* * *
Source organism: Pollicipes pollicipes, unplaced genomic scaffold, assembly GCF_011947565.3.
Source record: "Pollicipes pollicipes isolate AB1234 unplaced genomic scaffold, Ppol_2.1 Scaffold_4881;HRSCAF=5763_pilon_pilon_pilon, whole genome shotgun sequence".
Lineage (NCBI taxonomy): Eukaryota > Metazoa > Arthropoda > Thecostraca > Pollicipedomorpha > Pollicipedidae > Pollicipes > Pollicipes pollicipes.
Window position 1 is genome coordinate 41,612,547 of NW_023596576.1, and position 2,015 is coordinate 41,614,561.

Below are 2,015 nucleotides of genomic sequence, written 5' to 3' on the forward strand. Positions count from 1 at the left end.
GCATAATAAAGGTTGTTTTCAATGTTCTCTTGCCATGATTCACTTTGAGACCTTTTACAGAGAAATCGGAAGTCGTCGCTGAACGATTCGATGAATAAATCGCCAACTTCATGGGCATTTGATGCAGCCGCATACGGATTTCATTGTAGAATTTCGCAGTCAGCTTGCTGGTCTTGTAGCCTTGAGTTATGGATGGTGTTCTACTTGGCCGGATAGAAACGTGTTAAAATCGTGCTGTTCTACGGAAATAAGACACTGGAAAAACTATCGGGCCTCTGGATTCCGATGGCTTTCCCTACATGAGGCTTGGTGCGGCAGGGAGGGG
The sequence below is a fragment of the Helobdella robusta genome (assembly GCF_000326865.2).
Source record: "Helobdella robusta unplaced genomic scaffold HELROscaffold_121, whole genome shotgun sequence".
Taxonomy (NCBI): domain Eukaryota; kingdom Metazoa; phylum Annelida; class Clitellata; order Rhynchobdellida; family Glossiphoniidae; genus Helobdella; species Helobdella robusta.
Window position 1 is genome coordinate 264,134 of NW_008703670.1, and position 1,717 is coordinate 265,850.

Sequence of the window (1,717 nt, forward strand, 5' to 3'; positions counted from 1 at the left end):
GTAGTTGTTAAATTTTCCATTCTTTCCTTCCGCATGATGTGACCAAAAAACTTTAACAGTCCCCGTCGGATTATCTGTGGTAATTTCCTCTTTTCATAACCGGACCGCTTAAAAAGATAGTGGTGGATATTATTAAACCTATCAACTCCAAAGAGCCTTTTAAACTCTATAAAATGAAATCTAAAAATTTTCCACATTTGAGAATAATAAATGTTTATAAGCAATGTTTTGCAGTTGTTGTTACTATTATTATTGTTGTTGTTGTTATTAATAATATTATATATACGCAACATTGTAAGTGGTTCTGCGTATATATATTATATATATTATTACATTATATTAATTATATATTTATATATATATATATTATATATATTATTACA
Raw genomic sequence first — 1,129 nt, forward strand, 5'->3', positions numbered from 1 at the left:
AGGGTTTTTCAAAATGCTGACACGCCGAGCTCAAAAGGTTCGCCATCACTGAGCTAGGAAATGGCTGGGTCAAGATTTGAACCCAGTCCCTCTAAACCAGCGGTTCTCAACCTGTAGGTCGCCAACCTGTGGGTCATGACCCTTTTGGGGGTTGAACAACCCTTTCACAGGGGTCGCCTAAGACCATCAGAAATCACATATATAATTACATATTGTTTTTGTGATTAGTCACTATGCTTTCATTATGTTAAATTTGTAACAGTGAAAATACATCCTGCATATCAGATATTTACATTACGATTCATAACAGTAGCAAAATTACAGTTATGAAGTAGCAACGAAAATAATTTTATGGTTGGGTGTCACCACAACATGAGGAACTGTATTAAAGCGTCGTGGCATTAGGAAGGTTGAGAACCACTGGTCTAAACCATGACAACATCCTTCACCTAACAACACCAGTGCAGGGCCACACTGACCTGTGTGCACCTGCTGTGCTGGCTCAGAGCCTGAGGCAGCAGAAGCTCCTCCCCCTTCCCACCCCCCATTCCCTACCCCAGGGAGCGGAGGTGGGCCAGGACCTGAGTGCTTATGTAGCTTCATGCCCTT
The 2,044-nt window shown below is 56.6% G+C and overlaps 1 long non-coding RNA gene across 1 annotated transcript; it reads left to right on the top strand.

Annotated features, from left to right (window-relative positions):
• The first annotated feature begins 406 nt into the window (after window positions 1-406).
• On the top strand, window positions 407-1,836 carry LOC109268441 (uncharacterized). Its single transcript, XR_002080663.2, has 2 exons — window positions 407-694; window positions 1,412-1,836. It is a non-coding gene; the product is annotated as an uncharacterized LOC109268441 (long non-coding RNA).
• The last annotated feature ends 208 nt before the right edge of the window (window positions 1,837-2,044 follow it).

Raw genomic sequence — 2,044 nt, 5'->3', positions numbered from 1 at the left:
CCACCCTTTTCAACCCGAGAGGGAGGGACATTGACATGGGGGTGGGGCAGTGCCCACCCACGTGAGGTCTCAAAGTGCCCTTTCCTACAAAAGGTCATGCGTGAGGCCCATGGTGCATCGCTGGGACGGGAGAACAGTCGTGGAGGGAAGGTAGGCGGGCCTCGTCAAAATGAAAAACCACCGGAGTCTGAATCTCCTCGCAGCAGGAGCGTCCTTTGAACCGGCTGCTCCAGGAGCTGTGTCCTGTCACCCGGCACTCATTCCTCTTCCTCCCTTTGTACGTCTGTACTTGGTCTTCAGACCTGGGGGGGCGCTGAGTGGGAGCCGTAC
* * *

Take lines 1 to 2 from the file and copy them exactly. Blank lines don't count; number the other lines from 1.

Source organism: Pollicipes pollicipes, unplaced genomic scaffold, assembly GCF_011947565.3.
Source record: "Pollicipes pollicipes isolate AB1234 unplaced genomic scaffold, Ppol_2.1 Scaffold_4881;HRSCAF=5763_pilon_pilon_pilon, whole genome shotgun sequence".